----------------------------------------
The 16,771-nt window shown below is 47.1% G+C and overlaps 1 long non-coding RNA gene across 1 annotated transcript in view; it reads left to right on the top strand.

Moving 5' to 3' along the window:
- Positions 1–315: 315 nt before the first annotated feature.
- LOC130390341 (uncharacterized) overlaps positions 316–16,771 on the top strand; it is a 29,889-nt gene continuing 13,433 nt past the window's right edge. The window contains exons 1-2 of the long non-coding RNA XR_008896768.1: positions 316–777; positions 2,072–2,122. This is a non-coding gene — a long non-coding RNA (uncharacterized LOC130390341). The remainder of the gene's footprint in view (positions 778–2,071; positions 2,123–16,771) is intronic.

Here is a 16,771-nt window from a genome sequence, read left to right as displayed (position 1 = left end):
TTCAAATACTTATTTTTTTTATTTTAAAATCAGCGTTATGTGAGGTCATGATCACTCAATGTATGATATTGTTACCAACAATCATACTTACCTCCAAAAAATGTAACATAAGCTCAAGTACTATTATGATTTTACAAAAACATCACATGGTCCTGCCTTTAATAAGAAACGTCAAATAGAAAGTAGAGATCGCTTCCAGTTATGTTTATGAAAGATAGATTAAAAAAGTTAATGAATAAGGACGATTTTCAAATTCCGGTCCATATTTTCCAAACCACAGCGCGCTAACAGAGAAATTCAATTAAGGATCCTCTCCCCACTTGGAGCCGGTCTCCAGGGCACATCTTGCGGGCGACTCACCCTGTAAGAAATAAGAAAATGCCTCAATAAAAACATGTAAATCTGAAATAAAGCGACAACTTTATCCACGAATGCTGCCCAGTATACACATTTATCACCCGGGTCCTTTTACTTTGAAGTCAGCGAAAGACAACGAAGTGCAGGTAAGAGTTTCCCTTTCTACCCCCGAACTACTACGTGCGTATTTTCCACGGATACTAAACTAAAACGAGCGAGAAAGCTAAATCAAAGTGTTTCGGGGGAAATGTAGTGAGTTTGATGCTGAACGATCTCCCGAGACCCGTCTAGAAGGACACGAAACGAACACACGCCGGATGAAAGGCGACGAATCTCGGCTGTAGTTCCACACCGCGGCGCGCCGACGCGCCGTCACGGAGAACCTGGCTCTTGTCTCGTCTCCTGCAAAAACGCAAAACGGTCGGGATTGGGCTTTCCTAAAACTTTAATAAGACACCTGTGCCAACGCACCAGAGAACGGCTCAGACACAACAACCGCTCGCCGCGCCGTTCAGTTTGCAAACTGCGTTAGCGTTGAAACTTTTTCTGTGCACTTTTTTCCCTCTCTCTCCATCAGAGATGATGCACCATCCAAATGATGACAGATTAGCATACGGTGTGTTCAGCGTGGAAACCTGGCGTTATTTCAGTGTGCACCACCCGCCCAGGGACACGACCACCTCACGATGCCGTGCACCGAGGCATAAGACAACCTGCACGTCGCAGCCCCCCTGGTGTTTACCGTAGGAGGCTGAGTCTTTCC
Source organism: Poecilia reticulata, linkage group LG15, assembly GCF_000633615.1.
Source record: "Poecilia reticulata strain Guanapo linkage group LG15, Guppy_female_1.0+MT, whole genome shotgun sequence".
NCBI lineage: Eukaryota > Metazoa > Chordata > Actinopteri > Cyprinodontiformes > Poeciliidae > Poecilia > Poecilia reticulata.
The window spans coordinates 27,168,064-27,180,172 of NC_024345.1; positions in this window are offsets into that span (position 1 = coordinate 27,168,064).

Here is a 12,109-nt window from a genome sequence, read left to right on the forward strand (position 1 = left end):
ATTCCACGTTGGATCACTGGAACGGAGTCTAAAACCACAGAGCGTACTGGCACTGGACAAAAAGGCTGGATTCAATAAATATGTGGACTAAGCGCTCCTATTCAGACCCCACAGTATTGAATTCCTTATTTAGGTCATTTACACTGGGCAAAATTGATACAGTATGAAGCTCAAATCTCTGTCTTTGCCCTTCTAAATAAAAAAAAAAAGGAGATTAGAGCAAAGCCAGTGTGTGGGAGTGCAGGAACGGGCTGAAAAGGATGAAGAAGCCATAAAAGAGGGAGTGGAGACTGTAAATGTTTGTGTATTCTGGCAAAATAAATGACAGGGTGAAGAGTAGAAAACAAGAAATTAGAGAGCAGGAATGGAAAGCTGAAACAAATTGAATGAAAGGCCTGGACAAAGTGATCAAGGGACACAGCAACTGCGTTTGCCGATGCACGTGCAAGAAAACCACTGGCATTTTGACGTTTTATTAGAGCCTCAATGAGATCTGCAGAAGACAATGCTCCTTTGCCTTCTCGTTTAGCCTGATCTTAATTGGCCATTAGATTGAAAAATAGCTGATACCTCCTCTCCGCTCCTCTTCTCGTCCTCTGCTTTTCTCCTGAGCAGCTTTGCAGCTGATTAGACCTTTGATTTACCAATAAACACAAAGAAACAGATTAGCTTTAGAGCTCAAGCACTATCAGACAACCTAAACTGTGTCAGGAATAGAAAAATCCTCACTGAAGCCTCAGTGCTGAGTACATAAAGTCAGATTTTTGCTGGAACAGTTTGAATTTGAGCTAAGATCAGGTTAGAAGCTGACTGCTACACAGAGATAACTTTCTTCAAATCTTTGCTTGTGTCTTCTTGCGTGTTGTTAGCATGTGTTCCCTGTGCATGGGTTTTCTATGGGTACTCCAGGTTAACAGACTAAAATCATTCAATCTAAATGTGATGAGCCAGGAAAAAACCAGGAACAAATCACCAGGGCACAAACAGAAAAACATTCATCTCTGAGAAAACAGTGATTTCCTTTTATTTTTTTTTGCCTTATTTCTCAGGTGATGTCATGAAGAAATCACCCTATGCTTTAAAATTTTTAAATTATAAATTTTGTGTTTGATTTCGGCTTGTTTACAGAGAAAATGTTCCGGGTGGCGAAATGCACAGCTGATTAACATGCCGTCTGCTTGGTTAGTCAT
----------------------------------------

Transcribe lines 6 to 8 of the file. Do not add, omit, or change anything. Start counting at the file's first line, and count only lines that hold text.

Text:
TTCAAATACTTATTTTTTTTATTTTAAAATCAGCGTTATGTGAGGTCATGATCACTCAATGTATGATATTGTTACCAACAATCATACTTACCTCCAAAAAATGTAACATAAGCTCAAGTACTATTATGATTTTACAAAAACATCACATGGTCCTGCCTTTAATAAGAAACGTCAAATAGAAAGTAGAGATCGCTTCCAGTTATGTTTATGAAAGATAGATTAAAAAAGTTAATGAATAAGGACGATTTTCAAATTCCGGTCCATATTTTCCAAACCACAGCGCGCTAACAGAGAAATTCAATTAAGGATCCTCTCCCCACTTGGAGCCGGTCTCCAGGGCACATCTTGCGGGCGACTCACCCTGTAAGAAATAAGAAAATGCCTCAATAAAAACATGTAAATCTGAAATAAAGCGACAACTTTATCCACGAATGCTGCCCAGTATACACATTTATCACCCGGGTCCTTTTACTTTGAAGTCAGCGAAAGACAACGAAGTGCAGGTAAGAGTTTCCCTTTCTACCCCCGAACTACTACGTGCGTATTTTCCACGGATACTAAACTAAAACGAGCGAGAAAGCTAAATCAAAGTGTTTCGGGGGAAATGTAGTGAGTTTGATGCTGAACGATCTCCCGAGACCCGTCTAGAAGGACACGAAACGAACACACGCCGGATGAAAGGCGACGAATCTCGGCTGTAGTTCCACACCGCGGCGCGCCGACGCGCCGTCACGGAGAACCTGGCTCTTGTCTCGTCTCCTGCAAAAACGCAAAACGGTCGGGATTGGGCTTTCCTAAAACTTTAATAAGACACCTGTGCCAACGCACCAGAGAACGGCTCAGACACAACAACCGCTCGCCGCGCCGTTCAGTTTGCAAACTGCGTTAGCGTTGAAACTTTTTCTGTGCACTTTTTTCCCTCTCTCTCCATCAGAGATGATGCACCATCCAAATGATGACAGATTAGCATACGGTGTGTTCAGCGTGGAAACCTGGCGTTATTTCAGTGTGCACCACCCGCCCAGGGACACGACCACCTCACGATGCCGTGCACCGAGGCATAAGACAACCTGCACGTCGCAGCCCCCCTGGTGTTTACCGTAGGAGGCTGAGTCTTTCC
Source organism: Poecilia reticulata, linkage group LG15, assembly GCF_000633615.1.
Source record: "Poecilia reticulata strain Guanapo linkage group LG15, Guppy_female_1.0+MT, whole genome shotgun sequence".